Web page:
To check the validity of our genomic approach, we compared the experimentally reported COF structures with our generated ones and their energetically-relaxed counterparts by molecular mechanics (MM) optimization. For this purpose, six 2D-COFs and four 3D-COFs were taken as examples and the comparison metrics are their structural features which include cell parameters, surface area and void fraction, etc. Supplementary Tables 2 and 3 show good agreement between these descriptors for each material and it is also the case for the generated structures composed of various GSUs (Supplementary Table 4), demonstrating our genomic construction methods are capable of effectively generating COFs on a large scale. A total of 471,990 structures (166,684 2D-COFs and 305,306 3D-COFs) were generated in our library; apart from covering the experimental COFs reported so far (319), the library contains 471,671 generated COFs in which 10 unreported topologies were identified; this enriches the COF topologies and structures largely. All the topologies contained in the library are given in Table 1 and Fig. 3 (also Supplementary Fig. 6). Our COF database can play a great role in complementary to that recently reported by Mercado et al.26, which contains 61,199 3D- and 8,641 2D-COFs. It should be pointed out that our database at the moment only contains the structures featuring no mutually interdigitated frameworks.

The topologies identified for both 2D- and 3D-COFs are summarized as follows. For 2D-COFs, the mcm one is achieved by applying an existing (4,4) linkage to build structures, and the tth topology with two types of pores is realized via (6,4) linkage (Fig. 3a). For 3D-COFs, a total of 8 topologies are constructed (Fig. 3b): applying (6,2), (8,2) and (12,3) linkages results in topologies of pcu, acs, bcu and ttt, while using the known (4,2) and (4,3) linkages respectively leads to the sod and ffc topologies. In addition, the self-periodic extensions of the (4,2) and (4,4) linkages respectively generate structures with cds and cda topologies that possess continuous chains of center-type GSUs.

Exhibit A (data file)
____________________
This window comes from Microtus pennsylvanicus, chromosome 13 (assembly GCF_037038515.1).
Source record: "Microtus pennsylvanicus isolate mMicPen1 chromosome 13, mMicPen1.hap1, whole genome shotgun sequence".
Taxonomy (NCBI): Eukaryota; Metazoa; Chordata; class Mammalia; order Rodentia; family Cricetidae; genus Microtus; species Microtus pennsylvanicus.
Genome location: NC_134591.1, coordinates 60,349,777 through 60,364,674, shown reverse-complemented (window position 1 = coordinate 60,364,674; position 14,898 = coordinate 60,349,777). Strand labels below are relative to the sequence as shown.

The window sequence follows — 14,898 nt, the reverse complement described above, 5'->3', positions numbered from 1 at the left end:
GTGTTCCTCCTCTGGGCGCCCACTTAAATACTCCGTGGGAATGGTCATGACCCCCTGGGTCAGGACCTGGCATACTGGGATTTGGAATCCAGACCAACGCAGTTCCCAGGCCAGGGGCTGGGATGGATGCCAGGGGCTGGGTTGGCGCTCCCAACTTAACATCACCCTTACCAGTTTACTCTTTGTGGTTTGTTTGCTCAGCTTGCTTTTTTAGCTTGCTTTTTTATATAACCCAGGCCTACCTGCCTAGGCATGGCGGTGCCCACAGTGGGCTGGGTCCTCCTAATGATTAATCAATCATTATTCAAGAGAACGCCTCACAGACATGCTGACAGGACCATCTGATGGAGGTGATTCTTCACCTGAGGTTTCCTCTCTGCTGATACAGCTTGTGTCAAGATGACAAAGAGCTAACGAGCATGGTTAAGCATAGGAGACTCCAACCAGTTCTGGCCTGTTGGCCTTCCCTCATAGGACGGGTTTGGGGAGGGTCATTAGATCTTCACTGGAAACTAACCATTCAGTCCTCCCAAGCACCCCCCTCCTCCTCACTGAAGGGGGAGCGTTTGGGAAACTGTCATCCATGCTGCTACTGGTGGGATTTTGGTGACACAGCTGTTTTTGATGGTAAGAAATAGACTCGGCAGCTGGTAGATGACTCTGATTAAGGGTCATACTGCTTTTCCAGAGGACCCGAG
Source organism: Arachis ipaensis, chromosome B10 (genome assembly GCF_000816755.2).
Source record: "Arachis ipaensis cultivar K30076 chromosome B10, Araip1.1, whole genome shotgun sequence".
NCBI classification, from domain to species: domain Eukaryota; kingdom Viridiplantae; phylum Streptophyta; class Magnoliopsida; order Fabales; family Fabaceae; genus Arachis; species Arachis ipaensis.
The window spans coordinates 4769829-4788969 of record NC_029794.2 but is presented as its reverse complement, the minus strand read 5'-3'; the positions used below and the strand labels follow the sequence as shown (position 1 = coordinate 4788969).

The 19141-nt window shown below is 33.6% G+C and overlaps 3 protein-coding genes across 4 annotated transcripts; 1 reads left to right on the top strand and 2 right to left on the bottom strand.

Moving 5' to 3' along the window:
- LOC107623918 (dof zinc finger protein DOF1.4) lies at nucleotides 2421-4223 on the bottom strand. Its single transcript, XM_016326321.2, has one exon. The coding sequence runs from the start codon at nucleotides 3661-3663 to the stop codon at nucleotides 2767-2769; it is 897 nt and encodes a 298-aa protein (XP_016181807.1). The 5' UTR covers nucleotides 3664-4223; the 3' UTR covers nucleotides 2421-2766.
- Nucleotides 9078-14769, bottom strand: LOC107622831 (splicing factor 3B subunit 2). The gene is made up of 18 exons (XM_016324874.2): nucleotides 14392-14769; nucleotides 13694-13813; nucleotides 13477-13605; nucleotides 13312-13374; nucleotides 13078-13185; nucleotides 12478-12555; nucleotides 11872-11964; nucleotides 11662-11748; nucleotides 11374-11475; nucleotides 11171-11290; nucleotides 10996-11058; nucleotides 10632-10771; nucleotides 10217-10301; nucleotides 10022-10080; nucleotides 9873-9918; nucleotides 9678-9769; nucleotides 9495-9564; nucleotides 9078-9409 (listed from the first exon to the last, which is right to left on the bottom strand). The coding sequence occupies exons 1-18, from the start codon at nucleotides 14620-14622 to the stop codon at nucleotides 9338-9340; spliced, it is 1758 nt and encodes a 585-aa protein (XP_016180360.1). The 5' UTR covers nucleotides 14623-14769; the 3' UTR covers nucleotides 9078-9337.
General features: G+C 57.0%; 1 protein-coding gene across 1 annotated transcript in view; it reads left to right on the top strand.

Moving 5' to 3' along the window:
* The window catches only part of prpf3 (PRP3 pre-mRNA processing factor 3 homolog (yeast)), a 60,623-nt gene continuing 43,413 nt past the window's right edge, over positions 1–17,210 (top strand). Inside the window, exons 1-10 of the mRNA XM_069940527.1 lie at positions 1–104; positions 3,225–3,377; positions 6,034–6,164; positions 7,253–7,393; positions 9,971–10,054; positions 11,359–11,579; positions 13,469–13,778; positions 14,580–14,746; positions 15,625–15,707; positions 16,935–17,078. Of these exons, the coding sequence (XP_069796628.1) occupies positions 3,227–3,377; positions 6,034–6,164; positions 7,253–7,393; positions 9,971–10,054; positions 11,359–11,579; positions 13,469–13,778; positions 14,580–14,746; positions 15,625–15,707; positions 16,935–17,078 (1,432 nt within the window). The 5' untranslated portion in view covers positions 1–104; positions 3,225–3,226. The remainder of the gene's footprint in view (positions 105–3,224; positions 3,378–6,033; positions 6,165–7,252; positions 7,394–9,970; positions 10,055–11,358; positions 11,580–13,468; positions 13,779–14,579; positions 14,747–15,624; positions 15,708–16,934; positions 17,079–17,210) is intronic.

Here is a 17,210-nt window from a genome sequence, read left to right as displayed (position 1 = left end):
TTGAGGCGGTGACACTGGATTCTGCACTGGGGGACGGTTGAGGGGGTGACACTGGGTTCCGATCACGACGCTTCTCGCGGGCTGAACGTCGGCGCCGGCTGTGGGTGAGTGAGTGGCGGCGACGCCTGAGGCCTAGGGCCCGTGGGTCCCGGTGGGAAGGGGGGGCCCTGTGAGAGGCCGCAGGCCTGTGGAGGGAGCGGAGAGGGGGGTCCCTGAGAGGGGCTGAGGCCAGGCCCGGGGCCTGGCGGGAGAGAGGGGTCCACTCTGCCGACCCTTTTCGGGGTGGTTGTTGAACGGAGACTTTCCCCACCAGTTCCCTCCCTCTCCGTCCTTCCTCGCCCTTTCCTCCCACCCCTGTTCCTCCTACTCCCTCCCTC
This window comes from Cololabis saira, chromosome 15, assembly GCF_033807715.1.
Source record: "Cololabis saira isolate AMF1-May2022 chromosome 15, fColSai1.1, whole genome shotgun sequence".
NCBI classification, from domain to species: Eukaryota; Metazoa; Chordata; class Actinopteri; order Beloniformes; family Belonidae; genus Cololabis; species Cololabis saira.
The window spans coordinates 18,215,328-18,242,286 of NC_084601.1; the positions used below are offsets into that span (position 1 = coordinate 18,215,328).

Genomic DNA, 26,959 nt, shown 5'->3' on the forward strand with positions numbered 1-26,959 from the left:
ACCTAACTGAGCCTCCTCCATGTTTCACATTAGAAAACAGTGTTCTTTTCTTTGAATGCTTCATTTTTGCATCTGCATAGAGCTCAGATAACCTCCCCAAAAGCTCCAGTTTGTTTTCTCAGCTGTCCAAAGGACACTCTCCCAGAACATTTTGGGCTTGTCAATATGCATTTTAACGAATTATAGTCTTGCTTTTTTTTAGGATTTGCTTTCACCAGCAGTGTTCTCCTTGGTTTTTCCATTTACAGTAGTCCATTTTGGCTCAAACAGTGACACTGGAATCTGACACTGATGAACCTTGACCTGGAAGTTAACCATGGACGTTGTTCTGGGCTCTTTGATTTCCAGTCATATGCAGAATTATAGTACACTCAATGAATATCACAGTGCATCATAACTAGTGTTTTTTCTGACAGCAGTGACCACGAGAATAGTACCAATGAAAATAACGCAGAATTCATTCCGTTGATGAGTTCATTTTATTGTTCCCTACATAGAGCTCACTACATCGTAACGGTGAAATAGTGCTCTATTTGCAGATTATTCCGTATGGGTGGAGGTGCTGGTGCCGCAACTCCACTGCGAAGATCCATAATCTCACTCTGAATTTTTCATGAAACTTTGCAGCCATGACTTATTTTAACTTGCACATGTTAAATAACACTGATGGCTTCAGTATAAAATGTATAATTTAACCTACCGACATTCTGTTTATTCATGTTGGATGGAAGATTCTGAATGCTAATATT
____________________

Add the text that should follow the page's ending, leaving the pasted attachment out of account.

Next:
Some representatives of the generated structures with above topologies and the Bio-COFs generated using biologically-compatible GSUs are shown in Supplementary Figs. 7 and 8, respectively. The generated COF database encompasses a large number of COFs with distinctive structures, and the associated structural properties span a wide range of values (Supplementary Fig. 9), ensuring a plentiful and useful reservoir complementary to the existing library of nanoporous materials. This database is available from the authors as well as on the website: https://figshare.com/s/c7e3b7610a71b9d64210.

### Targeted synthesis of COFs

As a proof-of-concept validation to our materials genomics methods, targeted experiments were performed to synthesize some generated COFs. Compared to the dominant activity on the synthesis of 2D-COFs, expansion of 3D-COFs remains a significantly challenging task, especially for those with topologies unreported so far. All the existing 3D-COFs were solely reported for the nets based on the GSUs with tetrahedral or octahedral geometry, leading to the materials only with six distinct 3D topologies (Table 1). In light of this, we demonstrated the targeted synthesis of two generated 3D-COFs with ffc topology which use the GSUs with tetragonal geometry as the core building units; such tetragonal GSUs exhibit a planar-like pattern with four connectivities, which could also be used to construct 2D-COFs28, in sharp contrast to those adopted for existing 3D-COFs. In addition, two 2D-COFs generated with existing hcb topology were also synthesized to enrich the chemistry of COFs. We noticed that among known linkages used for COFs, the most widely used one is imine bond due to its advantages such as high stability and more accessibility. More than two thirds of COFs reported in literature are fabricated through imine linkages and thus imine is more representative than other linkage models. Accordingly, imine was chosen as the linkage for the targeted materials synthesis.

### Synthesis of 3D-COFs